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100 days of Kansas City-area Olympians: Conrad Nightingale, steeplechase

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Posted at 8:00 AM, Jul 06, 2021
and last updated 2021-07-06 09:00:45-04

RAISED ON A FARM OUTSIDE HALSTEAD, Kansas — Raised on a farm outside Halstead, Kansas, Conrad Nightingale was the consummate small-town star athlete — competing in football, basketball and track and field.

He set a state record in the mile in 1963 and went to Kansas State University, where he attended veterinary school, on a track scholarship.

Nightingale won the NCAA indoor championship in the mile as a junior in 1966 and anchored the Wildcats to a title in the distance medley relay a year later.

Later his senior year, Nightingale finished second in the 3,000-meter steeplechase at the 1967 NCAA Outdoor Track and Field Championships, earning his third All-American honor at K-State.

Nightingale lost to Oklahoma State’s Chris McCubbins that day, but he dusted McCubbins during the 1968 U.S. Olympic Trials at Echo Summit in South Lake Tahoe, California.

Nightingale finished third, beating McCubbins, who finished eighth, by 33 seconds to earn the final Olympic team berth for the 1968 Mexico City Games.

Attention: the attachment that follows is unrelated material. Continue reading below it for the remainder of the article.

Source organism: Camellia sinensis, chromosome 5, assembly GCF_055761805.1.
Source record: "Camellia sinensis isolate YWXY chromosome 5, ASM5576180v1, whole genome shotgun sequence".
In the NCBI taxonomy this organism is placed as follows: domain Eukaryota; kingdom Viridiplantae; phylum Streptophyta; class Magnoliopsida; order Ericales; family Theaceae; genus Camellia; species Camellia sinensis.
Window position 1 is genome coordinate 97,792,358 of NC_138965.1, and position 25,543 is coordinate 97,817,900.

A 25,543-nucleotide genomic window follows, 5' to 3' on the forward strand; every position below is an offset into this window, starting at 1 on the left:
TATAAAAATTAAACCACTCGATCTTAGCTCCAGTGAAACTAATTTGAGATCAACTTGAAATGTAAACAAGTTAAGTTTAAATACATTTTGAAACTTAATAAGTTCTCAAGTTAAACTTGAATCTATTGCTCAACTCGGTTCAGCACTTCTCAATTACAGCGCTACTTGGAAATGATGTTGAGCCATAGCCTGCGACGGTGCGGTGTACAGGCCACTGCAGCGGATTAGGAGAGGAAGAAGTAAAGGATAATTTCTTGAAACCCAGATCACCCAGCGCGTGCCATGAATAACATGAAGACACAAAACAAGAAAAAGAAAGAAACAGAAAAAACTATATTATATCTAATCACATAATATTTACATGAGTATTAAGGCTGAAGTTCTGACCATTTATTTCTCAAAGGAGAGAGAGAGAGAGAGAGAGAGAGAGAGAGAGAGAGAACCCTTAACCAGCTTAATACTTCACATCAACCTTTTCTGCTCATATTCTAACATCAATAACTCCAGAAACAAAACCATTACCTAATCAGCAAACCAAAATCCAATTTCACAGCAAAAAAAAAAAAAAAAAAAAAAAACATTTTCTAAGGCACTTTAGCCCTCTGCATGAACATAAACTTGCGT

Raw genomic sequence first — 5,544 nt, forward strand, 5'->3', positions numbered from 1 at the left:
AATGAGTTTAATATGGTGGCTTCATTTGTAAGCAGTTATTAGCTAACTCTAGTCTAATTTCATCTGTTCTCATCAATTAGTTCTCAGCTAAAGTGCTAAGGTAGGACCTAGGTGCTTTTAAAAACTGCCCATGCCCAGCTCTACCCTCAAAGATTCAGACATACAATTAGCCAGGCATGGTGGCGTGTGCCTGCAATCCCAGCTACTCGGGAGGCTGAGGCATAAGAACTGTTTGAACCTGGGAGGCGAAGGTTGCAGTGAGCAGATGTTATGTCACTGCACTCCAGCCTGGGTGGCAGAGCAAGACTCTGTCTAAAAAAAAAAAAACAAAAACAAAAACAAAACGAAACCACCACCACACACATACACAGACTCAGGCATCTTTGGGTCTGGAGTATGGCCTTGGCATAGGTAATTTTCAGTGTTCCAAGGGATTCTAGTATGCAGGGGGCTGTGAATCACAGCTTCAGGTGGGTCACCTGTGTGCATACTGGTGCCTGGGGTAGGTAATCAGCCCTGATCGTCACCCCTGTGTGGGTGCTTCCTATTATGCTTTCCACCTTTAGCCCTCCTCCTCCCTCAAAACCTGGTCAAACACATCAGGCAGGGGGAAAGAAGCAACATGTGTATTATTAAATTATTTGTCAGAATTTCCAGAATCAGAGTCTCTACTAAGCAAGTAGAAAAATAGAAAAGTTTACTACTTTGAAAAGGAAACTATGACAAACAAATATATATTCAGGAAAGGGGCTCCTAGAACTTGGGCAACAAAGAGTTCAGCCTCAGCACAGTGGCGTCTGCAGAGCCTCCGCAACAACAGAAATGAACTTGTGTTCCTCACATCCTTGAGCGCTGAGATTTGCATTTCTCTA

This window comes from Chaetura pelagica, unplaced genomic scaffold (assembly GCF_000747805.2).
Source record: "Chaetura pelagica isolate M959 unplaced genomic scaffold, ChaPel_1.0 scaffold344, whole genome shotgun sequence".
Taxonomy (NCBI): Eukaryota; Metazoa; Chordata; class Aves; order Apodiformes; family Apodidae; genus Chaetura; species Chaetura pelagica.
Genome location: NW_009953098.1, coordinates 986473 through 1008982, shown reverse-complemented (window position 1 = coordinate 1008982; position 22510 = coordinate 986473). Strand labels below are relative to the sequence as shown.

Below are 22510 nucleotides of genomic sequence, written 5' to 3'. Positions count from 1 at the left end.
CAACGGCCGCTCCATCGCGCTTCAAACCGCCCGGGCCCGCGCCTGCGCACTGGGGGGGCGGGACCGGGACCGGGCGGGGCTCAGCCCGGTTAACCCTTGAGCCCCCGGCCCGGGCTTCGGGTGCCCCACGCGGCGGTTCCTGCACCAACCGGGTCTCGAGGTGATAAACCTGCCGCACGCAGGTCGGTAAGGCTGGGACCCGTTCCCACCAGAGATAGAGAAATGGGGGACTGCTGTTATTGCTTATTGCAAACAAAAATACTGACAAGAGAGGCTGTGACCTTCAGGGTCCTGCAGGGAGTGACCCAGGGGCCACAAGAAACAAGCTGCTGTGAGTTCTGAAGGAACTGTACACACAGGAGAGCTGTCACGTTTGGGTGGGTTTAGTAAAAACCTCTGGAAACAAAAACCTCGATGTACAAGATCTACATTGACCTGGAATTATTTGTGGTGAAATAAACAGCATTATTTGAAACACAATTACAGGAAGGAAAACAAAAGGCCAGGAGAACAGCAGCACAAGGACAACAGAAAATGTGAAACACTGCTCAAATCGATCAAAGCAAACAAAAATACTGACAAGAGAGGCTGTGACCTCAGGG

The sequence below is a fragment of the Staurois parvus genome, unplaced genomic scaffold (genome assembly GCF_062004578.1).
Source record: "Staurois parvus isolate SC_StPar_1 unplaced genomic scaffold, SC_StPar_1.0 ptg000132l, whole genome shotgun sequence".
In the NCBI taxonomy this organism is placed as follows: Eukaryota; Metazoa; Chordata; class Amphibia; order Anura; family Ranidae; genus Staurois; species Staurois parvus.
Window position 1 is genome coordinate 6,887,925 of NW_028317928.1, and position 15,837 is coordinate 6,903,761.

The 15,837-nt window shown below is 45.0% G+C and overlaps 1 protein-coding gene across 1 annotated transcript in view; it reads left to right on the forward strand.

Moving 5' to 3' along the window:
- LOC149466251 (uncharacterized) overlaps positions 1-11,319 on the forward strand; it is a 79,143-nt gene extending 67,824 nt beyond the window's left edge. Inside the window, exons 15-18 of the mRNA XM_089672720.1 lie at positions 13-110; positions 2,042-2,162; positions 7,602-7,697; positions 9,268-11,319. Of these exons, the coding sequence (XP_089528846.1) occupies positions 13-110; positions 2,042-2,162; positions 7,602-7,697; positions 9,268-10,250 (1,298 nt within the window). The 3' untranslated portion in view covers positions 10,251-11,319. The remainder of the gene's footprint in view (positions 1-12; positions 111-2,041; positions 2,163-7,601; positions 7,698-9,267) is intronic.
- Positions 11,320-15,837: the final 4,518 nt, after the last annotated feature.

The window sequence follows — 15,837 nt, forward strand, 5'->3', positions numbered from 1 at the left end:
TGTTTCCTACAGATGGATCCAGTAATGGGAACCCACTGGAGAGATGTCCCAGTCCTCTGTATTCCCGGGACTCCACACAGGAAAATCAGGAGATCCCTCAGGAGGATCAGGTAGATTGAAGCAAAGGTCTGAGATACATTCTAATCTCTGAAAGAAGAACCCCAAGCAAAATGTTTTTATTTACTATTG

During the opening heat at the Olympics, Nightingale finished sixth and missed a spot in the 3,000 steeplechase final by less than 6 seconds.

Prior to the Olympics, Nightingale finished second at the AAU national meet and during the Pan American Games in 1967.

Nightingale works as a veterinarian in the greater San Antonio, Texas, area.

His hometown still hosts a track meet named in his honor. The 50th annual Conrad Nightingale Invitational took place in April 2021.

Nightingale also has been inducted into the Halstead High School Athletic Hall of Fame.

The Kansas City region has a deep, rich history with respect to the Olympic Games. As the 2020 Tokyo Olympic Games approach with the Opening Ceremony scheduled for July 23, we will profile an athlete with ties to Kansas City, Missouri or Kansas each day.

41 Action News and KSHB.com is your home of the Tokyo Olympics. Follow our coverage at kshb.com/sports/olympics and check out our complete list of 100 Kansas City-area Olympians as it is revealed.

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